Finding peace in a stressed-out, digitally dependent culture may just be a matter of thinking differently.
Here are some standouts from the article:
"Technology has made it easier than ever to fracture attention into smaller and smaller bits. We answer a colleague’s questions from the stands at a child’s soccer game; we pay the bills while watching TV; we order groceries while stuck in traffic. In a time when no one seems to have enough time, our devices allow us to be many places at once—but at the cost of being unable to fully inhabit the place where we actually want to be."
"If distraction is the pre-eminent condition of our age, then mindfulness, in the eyes of its enthusiasts, is the most logical response. Its strength lies in its universality. Though meditation is considered an essential means to achieving mindfulness, the ultimate goal is simply to give your attention fully to what you’re doing. One can work mindfully, parent mindfully and learn mindfully. One can exercise and even eat mindfully. The banking giant Chase now advises customers on how to spend mindfully.There are no signs that the forces splitting our attention into ever smaller slices will abate. To the contrary, they’re getting stronger. (Now arriving: smart watches and eyeglasses that will constantly beam notifications onto the periphery of our vision.) Already, many devotees see mindfulness as an indispensable tool for coping—both emotionally and practically—with the daily onslaught. The ability to focus for a few minutes on a single raisin isn’t silly if the skills it requires are the keys to surviving and succeeding in the 21st century."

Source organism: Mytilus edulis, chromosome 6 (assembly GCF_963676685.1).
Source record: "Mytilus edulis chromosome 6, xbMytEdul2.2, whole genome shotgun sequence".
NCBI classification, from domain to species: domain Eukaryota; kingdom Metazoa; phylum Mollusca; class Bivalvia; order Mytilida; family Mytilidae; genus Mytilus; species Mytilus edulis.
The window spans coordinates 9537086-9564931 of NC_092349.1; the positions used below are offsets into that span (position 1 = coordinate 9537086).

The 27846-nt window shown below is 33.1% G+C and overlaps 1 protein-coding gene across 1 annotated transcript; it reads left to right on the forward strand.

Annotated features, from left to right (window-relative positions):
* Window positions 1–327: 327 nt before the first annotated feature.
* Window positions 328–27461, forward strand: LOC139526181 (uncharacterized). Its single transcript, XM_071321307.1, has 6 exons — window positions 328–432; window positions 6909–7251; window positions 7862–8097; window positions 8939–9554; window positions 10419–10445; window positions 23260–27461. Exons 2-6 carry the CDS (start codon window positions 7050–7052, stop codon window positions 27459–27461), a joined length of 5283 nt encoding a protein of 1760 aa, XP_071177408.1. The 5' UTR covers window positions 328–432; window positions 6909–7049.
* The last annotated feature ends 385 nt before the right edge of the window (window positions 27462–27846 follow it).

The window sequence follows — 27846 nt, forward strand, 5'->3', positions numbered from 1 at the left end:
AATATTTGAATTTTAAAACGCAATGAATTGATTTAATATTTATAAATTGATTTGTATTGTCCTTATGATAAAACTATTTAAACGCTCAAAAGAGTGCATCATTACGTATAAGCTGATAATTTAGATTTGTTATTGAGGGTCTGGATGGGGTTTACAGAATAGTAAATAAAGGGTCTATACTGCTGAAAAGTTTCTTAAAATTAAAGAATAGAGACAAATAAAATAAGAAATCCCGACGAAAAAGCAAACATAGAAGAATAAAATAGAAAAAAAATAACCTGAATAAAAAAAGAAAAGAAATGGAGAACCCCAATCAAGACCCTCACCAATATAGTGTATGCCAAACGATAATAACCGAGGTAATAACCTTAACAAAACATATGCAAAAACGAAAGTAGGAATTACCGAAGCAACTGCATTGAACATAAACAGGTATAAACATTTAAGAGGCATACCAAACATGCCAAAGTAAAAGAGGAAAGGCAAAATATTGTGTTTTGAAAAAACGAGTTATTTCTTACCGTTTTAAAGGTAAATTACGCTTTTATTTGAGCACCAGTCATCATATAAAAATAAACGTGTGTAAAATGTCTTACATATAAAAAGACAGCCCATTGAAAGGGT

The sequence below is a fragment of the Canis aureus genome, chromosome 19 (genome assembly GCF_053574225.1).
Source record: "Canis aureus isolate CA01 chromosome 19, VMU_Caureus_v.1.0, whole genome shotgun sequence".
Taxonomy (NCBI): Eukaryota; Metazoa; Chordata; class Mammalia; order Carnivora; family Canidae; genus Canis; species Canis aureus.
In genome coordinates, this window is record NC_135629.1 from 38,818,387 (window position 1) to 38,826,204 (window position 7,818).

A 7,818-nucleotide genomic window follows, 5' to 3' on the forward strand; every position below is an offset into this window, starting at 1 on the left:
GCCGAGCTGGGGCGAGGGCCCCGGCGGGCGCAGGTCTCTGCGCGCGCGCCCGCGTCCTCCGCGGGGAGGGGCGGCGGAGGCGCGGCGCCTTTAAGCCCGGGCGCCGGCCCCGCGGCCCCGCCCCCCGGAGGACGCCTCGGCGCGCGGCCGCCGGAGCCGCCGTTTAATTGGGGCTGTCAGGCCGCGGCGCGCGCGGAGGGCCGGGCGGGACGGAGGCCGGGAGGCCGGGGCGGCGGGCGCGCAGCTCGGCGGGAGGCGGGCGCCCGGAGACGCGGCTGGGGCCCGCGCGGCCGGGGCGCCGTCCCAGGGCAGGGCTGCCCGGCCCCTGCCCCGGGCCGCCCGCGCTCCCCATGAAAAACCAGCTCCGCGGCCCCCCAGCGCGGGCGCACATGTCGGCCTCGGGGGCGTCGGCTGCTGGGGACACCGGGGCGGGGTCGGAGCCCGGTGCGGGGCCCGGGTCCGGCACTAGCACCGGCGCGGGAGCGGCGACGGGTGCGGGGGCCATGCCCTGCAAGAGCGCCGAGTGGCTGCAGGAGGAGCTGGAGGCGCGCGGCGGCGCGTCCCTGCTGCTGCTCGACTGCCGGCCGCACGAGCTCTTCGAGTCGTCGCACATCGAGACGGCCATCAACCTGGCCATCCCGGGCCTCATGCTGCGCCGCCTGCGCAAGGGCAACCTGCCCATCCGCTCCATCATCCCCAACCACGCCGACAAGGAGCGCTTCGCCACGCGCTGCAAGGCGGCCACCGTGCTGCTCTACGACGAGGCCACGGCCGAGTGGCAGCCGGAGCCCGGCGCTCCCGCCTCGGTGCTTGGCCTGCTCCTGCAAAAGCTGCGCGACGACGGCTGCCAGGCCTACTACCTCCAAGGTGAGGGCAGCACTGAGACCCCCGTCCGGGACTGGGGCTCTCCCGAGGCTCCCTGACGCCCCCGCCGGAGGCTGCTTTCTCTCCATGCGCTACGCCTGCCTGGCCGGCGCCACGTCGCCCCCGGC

"But lately there’s been some progress in tapping technology for solutions too. There are hundreds of mindfulness and meditation apps available from iTunes, including one called Headspace, offered by a company of the same name led by Andy Puddicombe, a former Buddhist monk. Puddicombe, 40, co-founded Headspace in the U.K. in 2010 and opened a new office in Los Angeles in 2013 after attracting venture capital. The company offers free content through an app and sells subscriptions to a series of web videos, billed as a "gym membership for the mind," that are narrated by Puddicombe and explain the tenets of mindfulness and how to meditate."
"There’s nothing bad or harmful about the smartphone if we have the awareness of how to use it in the right way," says Puddicombe. "It’s unplugging by plugging in."